The hearing is titled: “Holding Megabanks Accountable: Oversight of America’s Largest Consumer Facing Banks.”
And the appearance of and testimony by executives from the seven largest banks in the country on Wednesday (Sept. 21) before the U.S. House Committee on Financial Services will touch on all manner of subjects, including capital reserve ratios, mortgage lending and financial inclusion.
But the very title of the hearing seems to indicate at least some defensive positioning on the part of the executives.
They will likely field pointed questions about lending activities and whether various underserved communities have adequate access to brick-and-mortar bank branches. The committee laid out those concerns in no uncertain terms in its own memo on the hearing. But along with discussion about Paycheck Protection Program loan extensions, reserve ratios and capital cushions, expect to get a broad overview of where America’s biggest banks see the Connected Economy heading — and their role in advancing the technologies making it possible.
The committee summed up the ongoing seismic shift neatly: “Financial technology continues to transform the financial system, particularly with the growth of digital banking, the rise of digital assets including cryptocurrencies, and the increasing use of artificial intelligence (AI) including machine learning (ML), to aid customer relations, fraud detection, and underwriting.”
Digging a bit into the testimonies of the executives themselves, which were released in advance of the hearing, we find a wide-ranging discussion on technology, and specifically how digital initiatives can foster financial inclusion, convenience and security for banks’ customers. And, not surprisingly, investment by the banks in advanced technologies is running into the billions of dollars.
The investments come at a time when, as JPMorgan Chase CEO Jamie Dimon said, per his own testimony, “The U.S. economy today is a classic tale of two cities. There are headwinds and tailwinds.” Consumer spending is strong and resilient, he noted, and charge-off rates are low, but “many Americans are being crushed by high inflation eroding real incomes, particularly from higher prices on gas and food.”
Macro challenges aside, tech modernization continues across each of the banks appearing before the Committee, and the digital shift is in evidence in the numbers.
“Our customers,” Dimon contended, “value our digital servicing options. Every day, we have about 20 million active users, logging in an average of two times a day. Our digital assistant is capable of handling 77% of tasks and has about 1.2 million engaged customers each month.”
Truist CEO William H. Rogers detailed in his submission that “clients increasingly prefer to conduct commerce digitally.” As of the second quarter of 2022, there were 4.3 million users of the Truist mobile banking application, a 13% increase from 2020. Digital transactions represented 44% of all transactions year-to-date across digital, ATM, branch, and contact center channels.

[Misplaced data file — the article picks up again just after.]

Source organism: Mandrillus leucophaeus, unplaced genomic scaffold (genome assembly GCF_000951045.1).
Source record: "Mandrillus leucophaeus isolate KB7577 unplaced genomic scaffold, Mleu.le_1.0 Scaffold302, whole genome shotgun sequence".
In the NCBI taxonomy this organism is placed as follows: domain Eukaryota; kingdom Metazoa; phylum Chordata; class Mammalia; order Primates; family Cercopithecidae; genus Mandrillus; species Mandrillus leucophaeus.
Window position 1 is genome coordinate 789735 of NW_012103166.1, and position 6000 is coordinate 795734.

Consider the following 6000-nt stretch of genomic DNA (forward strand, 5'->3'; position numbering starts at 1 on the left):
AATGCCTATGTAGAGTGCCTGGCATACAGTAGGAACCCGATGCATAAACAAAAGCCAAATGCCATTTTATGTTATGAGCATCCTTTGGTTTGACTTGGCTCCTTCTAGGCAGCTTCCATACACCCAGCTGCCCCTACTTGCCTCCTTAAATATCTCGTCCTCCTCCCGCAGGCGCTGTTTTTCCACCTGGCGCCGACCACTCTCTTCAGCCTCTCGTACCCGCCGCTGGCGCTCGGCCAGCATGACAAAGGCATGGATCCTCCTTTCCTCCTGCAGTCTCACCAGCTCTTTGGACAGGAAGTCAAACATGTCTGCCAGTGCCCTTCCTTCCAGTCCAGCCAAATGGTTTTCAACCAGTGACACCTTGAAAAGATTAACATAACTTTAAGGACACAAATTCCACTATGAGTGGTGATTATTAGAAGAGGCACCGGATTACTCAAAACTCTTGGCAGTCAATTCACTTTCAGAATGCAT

U.S. Bancorp CEO Andy Cecere detailed in his testimony that “we seek to meet customers where they are.” And he noted that last quarter, 82 percent of consumer transactions were enabled by U.S. digital capabilities, with 64 percent of loan sales executed digitally.
Similarly, Wells Fargo CEO Charles Scharf pointed to the inexorable trend of consumers increasingly shifting their banking transactions to digital ways and means, where a recent tally of 27.3 million mobile active users, was up 5% percent from 2020.
Bank of America CEO Brian Moynihan’s testimony detailed a $3.5 billion investment plan, for this year alone, to “enhance our platform, fund next-gen projects, and extend our digital leadership into the future.” The company has seen 2.8 billion logins by more than 54 million verified digital users in the last quarter alone. In July the bank saw more than 1 billion user log-ins, our largest single month in history. With a nod to AI, which drives Erica, the bank’s virtual assistant, total interactions have been increasing in triple-digit percentages, as measured in year-over-year growth. And Zelle, of course, has been growing by double-digit percentages.
Citi CEO Jane Frazer made mention of the fact that “with the proliferation of new technologies, the use of mobile and cloud and managed services to conduct financial transactions, a changing geopolitical landscape and the increasing sophistication of threat actors, Citi and other financial institutions have been and will continue to be subject to cyber incidents.” To that end, she emphasized the importance of the bank’s participation in industry, government and cross-sector knowledge sharing groups to enhance cyber-resilience.